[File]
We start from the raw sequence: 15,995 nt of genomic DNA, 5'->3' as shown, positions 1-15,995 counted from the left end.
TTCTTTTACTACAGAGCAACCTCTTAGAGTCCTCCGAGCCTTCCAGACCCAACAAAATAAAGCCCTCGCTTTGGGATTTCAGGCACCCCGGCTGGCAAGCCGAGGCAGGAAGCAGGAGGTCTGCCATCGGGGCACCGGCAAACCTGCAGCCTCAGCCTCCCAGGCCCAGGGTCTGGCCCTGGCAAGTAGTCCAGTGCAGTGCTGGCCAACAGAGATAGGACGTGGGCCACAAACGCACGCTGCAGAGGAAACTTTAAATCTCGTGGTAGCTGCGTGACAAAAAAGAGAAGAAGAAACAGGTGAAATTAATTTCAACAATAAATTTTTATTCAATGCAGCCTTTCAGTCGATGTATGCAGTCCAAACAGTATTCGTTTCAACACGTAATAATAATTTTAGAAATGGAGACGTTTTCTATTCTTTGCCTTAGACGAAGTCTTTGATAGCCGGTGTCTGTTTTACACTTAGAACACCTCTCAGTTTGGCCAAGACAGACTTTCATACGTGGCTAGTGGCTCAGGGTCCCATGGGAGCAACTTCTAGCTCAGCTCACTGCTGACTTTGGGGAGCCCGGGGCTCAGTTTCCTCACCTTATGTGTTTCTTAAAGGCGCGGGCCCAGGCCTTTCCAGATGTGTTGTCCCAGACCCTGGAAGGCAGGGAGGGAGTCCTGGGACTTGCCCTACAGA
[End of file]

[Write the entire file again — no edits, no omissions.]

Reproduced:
We start from the raw sequence: 15,995 nt of genomic DNA, 5'->3' as shown, positions 1-15,995 counted from the left end.
TTCTTTTACTACAGAGCAACCTCTTAGAGTCCTCCGAGCCTTCCAGACCCAACAAAATAAAGCCCTCGCTTTGGGATTTCAGGCACCCCGGCTGGCAAGCCGAGGCAGGAAGCAGGAGGTCTGCCATCGGGGCACCGGCAAACCTGCAGCCTCAGCCTCCCAGGCCCAGGGTCTGGCCCTGGCAAGTAGTCCAGTGCAGTGCTGGCCAACAGAGATAGGACGTGGGCCACAAACGCACGCTGCAGAGGAAACTTTAAATCTCGTGGTAGCTGCGTGACAAAAAAGAGAAGAAGAAACAGGTGAAATTAATTTCAACAATAAATTTTTATTCAATGCAGCCTTTCAGTCGATGTATGCAGTCCAAACAGTATTCGTTTCAACACGTAATAATAATTTTAGAAATGGAGACGTTTTCTATTCTTTGCCTTAGACGAAGTCTTTGATAGCCGGTGTCTGTTTTACACTTAGAACACCTCTCAGTTTGGCCAAGACAGACTTTCATACGTGGCTAGTGGCTCAGGGTCCCATGGGAGCAACTTCTAGCTCAGCTCACTGCTGACTTTGGGGAGCCCGGGGCTCAGTTTCCTCACCTTATGTGTTTCTTAAAGGCGCGGGCCCAGGCCTTTCCAGATGTGTTGTCCCAGACCCTGGAAGGCAGGGAGGGAGTCCTGGGACTTGCCCTACAGA